Yes, We Have No Bananas: Did Chiquita (CQB) and Del-Monte (FDP) Pick-Pocket Wal-Mart (WMT)?

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Fresh Del-Monte (FDP) came out with some pretty strong earnings today. Income climbed to $63.6 million, or $1 per share, compared with $51.6 million, or 89 cents per share a year ago. Much of the improvement was due to “higher banana selling prices: industrywide shortages due to bad weather in Central America.”

Most of those higher prices appear to have been passed along to retailers like Wal-Mart (WMT) and Kroger (KR). The quarterly numbers certainly don’t indicate that Del-Monte ate the increase.

But, was the reason for price increases the weather or was it Russian buyers moving into the market to import more fruit to their country? Four Russian companies including JFC and Sunway Group began aggressive bidding on bananas last fall. Between then and January the bid on a box of Ecuadorian bananas went from a range of $6 to $7 to a $13 to $14 range.

Much of the banana supply taken out of Ecuador by Dole and Del Monte is based on fixed annual contracts. Chiquita (CQB), on the other hand, buys in the spot market and ran into real trouble.

The weather must not have been all that bad. On April 21 there were news reports that banana exports out of Ecuador were rising. That usually works against higher prices. About the same time there was a report that the country’s growers were dumping bananas onto the market because of falling demand and a shortage of reefer capacity.

None of that prevented Chiquita’s president, Brian Kocher, from writing the company’s retail customers in February saying that flooding in Ecuador had cut down the company’s supply of bananas. Chiquita said it was applying the Force Majeure section of its contract and raising the price per box by $2.00.  The flooding was an ‘act of God.” The Russian buyers must not have fallen under that rubric.

The Chiquita letter went on to mention weather problems in countries in the Caribbean which also export the fruit. However, the company did not mention that most of that supply has gone to Europe for many years.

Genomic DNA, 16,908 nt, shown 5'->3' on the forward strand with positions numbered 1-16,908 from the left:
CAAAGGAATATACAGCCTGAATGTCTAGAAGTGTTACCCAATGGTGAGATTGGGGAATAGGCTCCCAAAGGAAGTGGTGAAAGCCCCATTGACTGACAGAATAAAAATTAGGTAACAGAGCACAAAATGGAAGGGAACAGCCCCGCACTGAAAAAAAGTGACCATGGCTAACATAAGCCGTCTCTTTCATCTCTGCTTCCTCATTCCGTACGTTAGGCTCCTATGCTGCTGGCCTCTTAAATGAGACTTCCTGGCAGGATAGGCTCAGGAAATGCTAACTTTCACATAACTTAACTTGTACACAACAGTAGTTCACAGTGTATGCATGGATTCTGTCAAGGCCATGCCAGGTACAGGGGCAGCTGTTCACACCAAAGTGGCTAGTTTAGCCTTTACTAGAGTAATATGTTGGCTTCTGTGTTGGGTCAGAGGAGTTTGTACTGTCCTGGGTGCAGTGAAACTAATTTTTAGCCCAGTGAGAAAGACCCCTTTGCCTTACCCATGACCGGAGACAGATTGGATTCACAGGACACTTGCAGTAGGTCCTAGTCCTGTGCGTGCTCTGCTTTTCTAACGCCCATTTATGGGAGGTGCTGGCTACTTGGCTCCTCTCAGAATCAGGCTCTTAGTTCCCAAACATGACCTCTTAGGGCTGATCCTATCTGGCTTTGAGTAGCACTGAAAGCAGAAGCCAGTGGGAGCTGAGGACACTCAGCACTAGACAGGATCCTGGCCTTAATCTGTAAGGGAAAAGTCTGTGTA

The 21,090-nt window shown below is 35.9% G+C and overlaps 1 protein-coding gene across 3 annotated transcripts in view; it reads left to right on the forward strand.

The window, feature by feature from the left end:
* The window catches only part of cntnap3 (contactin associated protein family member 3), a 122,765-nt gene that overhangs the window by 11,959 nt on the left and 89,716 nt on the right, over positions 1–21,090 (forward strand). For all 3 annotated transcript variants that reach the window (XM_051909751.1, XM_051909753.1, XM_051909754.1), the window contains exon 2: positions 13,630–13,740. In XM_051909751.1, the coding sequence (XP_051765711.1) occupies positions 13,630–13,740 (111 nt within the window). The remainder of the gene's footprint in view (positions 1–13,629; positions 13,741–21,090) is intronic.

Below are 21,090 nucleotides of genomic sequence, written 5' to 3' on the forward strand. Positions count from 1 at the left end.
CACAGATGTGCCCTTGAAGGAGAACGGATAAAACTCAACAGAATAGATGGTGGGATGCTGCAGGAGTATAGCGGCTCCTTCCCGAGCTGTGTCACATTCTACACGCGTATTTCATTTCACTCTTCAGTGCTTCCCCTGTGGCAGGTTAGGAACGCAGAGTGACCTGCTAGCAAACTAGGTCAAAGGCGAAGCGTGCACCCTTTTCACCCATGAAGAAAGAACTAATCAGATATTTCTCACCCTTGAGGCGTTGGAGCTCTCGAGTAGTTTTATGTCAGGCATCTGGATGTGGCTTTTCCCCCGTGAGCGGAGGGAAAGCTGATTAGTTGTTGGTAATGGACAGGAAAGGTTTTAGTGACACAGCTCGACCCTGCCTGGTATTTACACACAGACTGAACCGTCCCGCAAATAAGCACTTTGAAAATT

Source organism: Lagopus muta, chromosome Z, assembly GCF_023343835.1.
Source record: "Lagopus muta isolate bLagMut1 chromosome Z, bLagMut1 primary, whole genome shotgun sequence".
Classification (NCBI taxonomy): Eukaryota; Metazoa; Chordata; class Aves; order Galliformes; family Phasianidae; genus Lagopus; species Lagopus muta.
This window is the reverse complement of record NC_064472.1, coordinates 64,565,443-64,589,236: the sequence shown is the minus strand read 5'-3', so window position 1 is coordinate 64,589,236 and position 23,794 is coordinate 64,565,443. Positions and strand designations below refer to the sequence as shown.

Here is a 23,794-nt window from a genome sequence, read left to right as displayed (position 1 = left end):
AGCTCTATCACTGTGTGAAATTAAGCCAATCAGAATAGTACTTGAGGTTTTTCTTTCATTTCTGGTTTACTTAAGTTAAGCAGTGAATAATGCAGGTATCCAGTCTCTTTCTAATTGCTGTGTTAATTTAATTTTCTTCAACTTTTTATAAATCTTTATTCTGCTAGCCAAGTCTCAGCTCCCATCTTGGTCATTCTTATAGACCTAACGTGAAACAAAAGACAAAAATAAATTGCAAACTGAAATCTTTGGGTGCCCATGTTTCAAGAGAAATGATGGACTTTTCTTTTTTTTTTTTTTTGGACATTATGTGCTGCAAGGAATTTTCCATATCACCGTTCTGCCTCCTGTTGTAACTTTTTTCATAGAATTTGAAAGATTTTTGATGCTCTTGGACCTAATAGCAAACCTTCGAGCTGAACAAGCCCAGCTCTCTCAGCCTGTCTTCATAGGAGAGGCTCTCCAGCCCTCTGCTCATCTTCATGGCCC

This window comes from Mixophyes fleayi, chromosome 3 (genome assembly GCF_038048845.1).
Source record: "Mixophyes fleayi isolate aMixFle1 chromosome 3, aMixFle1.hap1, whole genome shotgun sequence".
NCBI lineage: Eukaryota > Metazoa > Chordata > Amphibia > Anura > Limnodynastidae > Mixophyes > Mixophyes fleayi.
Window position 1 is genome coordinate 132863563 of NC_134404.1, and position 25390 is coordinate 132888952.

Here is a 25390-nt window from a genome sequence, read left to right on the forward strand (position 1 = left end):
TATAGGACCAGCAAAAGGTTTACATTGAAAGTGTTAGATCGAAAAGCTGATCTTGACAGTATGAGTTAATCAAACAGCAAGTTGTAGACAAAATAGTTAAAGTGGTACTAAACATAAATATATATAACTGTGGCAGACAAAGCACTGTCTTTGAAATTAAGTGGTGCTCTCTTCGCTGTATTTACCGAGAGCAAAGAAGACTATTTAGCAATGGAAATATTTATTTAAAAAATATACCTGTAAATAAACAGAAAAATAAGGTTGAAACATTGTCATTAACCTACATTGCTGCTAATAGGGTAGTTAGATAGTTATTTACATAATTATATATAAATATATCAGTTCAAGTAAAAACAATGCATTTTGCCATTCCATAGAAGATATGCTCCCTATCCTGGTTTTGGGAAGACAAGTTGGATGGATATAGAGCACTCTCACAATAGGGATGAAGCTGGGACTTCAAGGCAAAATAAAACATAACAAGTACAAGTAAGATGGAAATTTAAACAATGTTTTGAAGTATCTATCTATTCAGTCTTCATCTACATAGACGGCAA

There is certainly some evidence that the banana market was not in as much trouble as Chiquita was saying. It passed the $2 per box fee on to retailers like Wal-Mart and Kroger nonetheless. Since about 14 million boxes of bananas come into the US each month, the amount of cost being passed on to retailers or consumers is fairly large

Chiquita’s costs break down this way: pricing of 40 of bananas on the East Coast of $6.50 fruit on the boat price plus $4.80 surcharge plus $2.00 force majeure or approx. $13.30 per box. The letter from Mr. Kocher was worth a lot of money to Chiquita.

Dole sent out a similar letter at about the same time. It added a Force Majeure charge of $1.89. Del Monte’s Force Majeure price was $1.94.

It is clear from the Del Monte earnings that the company is making much more money than it did last year. As the cost of bananas went up, they passed that along to their retailers. But, the reasons given in their earnings release many not be the entire story.

It may have been Russians and not an “act of God” that pushed prices up. That extra $2 a box will be a nice bonus for earnings.

Yes, we have no bananas. We have no bananas today.

Douglas A. McIntyre